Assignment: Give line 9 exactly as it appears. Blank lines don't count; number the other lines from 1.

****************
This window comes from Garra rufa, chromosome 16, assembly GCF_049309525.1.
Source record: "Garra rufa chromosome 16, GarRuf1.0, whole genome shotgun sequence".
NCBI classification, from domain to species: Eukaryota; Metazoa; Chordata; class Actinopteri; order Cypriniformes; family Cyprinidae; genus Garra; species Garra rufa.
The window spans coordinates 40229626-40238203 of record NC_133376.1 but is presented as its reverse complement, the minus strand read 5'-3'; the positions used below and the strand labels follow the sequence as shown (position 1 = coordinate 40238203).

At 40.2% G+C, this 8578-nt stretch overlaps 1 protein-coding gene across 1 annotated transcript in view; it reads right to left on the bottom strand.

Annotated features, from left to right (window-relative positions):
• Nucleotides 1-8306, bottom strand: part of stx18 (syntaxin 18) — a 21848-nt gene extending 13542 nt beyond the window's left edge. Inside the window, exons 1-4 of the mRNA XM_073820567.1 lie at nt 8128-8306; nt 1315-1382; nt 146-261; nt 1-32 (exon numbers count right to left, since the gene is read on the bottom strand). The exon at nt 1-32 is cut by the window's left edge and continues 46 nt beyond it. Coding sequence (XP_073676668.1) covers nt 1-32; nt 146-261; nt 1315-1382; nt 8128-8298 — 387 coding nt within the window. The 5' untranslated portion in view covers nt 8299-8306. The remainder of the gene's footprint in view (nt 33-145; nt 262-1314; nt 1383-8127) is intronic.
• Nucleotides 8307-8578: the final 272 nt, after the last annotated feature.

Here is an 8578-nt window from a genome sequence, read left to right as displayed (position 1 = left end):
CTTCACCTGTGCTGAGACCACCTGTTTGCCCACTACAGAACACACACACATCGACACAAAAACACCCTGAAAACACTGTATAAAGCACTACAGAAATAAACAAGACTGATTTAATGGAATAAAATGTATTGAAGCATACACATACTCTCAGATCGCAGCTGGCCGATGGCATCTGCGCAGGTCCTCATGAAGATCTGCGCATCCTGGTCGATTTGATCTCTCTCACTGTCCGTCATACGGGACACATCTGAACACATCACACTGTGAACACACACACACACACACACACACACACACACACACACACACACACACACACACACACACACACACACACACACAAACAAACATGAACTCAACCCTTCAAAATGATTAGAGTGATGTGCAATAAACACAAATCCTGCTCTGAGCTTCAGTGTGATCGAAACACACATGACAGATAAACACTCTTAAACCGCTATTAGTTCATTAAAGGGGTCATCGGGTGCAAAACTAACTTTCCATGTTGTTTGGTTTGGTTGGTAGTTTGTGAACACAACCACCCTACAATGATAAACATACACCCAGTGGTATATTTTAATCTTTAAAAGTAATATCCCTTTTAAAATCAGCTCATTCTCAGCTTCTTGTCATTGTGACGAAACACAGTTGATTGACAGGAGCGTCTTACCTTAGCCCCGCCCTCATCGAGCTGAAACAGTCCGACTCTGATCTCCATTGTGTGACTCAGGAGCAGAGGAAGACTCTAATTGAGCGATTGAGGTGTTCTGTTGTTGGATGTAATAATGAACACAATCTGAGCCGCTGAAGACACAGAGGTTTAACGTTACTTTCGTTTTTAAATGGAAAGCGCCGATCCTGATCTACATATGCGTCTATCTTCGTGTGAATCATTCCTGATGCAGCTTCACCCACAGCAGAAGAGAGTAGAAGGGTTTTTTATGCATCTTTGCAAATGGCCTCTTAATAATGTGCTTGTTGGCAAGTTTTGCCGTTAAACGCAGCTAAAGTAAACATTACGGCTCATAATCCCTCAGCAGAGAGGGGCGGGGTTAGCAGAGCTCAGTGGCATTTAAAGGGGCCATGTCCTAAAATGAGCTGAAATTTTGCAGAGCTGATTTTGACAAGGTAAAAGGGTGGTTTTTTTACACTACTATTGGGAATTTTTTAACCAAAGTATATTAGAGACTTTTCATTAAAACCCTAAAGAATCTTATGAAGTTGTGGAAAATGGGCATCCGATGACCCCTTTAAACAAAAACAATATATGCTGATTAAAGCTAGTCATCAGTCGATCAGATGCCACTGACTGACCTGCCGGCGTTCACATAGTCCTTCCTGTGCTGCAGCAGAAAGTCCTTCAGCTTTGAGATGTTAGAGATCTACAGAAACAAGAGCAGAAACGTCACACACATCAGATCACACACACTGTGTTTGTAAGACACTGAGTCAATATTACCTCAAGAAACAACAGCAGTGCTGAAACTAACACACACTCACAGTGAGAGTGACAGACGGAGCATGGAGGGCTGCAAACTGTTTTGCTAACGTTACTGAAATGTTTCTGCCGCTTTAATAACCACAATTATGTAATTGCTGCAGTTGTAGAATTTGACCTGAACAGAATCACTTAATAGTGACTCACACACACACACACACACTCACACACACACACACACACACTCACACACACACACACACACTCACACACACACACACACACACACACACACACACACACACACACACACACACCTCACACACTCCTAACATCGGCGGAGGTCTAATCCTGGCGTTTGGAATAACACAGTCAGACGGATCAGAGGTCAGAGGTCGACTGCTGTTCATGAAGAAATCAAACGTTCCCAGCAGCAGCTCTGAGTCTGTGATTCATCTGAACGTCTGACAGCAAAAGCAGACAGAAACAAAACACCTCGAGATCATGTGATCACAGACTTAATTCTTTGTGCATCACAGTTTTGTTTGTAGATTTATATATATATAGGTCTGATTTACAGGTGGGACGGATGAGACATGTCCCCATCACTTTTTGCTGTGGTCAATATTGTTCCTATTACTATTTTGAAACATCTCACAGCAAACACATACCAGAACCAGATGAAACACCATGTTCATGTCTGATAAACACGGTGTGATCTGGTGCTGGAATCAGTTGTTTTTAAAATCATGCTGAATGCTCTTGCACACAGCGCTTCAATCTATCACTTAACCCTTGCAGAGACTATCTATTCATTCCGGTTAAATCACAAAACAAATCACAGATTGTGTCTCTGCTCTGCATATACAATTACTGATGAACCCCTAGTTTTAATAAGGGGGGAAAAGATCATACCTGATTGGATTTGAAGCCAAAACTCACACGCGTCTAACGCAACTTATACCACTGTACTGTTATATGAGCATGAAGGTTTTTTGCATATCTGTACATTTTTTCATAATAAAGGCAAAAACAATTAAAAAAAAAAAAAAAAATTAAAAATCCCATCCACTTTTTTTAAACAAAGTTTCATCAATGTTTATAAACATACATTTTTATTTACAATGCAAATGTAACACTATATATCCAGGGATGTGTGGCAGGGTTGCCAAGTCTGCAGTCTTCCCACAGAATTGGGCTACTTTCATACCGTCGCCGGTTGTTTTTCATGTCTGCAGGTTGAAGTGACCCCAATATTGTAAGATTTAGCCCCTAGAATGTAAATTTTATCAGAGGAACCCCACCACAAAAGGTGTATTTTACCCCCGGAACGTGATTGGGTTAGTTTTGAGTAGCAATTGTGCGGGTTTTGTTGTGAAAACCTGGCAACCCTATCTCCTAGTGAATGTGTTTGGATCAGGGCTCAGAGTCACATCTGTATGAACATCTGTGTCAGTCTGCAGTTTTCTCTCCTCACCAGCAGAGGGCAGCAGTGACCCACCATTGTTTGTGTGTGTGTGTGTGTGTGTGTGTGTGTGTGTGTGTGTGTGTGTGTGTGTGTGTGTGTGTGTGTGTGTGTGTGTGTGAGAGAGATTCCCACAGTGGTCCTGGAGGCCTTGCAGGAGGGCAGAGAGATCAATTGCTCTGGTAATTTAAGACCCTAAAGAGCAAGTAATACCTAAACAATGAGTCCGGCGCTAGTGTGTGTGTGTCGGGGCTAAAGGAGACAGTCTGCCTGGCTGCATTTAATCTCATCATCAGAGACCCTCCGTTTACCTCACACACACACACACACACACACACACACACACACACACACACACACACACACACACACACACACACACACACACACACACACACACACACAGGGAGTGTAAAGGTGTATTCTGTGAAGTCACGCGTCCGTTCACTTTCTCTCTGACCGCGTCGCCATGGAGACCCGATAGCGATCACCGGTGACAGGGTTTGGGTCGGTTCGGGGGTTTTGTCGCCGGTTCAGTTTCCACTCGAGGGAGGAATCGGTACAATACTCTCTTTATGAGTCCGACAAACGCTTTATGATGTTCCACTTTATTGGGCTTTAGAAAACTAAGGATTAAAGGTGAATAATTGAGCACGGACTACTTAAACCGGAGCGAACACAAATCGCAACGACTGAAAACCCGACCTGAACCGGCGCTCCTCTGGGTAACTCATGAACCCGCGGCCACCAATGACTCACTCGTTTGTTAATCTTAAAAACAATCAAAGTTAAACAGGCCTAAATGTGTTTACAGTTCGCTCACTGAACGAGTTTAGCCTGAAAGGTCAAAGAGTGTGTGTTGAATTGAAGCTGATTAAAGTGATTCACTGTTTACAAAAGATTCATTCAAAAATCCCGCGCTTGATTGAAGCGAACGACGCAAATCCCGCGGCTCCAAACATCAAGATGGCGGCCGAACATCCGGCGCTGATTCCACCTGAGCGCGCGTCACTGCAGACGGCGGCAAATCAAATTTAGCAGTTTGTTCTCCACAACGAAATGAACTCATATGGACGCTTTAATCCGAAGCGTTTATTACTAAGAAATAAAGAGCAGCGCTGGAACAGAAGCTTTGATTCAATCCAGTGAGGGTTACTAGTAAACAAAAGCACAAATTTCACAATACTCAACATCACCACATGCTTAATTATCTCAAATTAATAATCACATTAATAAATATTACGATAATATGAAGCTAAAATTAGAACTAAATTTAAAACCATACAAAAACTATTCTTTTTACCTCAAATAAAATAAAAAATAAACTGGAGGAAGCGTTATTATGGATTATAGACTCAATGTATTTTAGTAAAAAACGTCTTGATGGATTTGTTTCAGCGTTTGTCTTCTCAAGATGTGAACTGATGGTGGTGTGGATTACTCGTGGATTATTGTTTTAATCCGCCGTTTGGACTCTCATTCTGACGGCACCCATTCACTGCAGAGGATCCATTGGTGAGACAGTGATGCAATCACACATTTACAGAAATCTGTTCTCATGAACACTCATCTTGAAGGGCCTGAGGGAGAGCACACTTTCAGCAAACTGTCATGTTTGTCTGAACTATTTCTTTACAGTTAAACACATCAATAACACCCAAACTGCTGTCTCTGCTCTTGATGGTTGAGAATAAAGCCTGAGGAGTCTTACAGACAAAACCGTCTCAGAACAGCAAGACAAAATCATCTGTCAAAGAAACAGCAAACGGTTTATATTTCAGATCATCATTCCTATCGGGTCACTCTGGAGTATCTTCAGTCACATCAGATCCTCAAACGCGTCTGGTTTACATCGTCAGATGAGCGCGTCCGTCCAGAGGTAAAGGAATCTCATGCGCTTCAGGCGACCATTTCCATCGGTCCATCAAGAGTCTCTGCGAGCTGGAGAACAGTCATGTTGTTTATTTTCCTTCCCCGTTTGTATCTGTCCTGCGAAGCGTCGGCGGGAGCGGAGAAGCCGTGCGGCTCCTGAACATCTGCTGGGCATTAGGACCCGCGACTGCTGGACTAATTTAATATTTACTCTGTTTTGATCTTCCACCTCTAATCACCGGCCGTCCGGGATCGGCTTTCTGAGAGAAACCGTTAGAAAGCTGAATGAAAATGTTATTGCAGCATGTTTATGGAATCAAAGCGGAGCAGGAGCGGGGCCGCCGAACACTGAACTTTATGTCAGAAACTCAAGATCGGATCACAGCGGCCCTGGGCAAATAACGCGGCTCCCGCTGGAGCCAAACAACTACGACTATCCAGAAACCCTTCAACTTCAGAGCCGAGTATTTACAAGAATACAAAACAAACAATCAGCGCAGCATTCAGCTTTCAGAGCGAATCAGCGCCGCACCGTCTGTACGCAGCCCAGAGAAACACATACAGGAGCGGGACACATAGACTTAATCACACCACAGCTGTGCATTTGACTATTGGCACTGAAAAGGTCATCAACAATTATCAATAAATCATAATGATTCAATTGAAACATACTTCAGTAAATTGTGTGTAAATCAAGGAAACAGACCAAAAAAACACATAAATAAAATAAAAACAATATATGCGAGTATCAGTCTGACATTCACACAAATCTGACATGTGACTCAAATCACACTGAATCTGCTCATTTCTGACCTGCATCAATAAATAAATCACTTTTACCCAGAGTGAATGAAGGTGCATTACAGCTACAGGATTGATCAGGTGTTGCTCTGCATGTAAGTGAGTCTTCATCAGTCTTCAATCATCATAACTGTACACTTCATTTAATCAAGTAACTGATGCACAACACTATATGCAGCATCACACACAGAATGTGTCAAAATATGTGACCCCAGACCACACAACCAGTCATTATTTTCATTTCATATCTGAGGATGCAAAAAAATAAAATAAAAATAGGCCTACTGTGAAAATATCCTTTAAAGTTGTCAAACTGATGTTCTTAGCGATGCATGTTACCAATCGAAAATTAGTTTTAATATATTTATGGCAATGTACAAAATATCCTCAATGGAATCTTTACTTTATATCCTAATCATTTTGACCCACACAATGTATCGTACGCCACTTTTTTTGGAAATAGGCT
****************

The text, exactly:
Here is an 8578-nt window from a genome sequence, read left to right as displayed (position 1 = left end):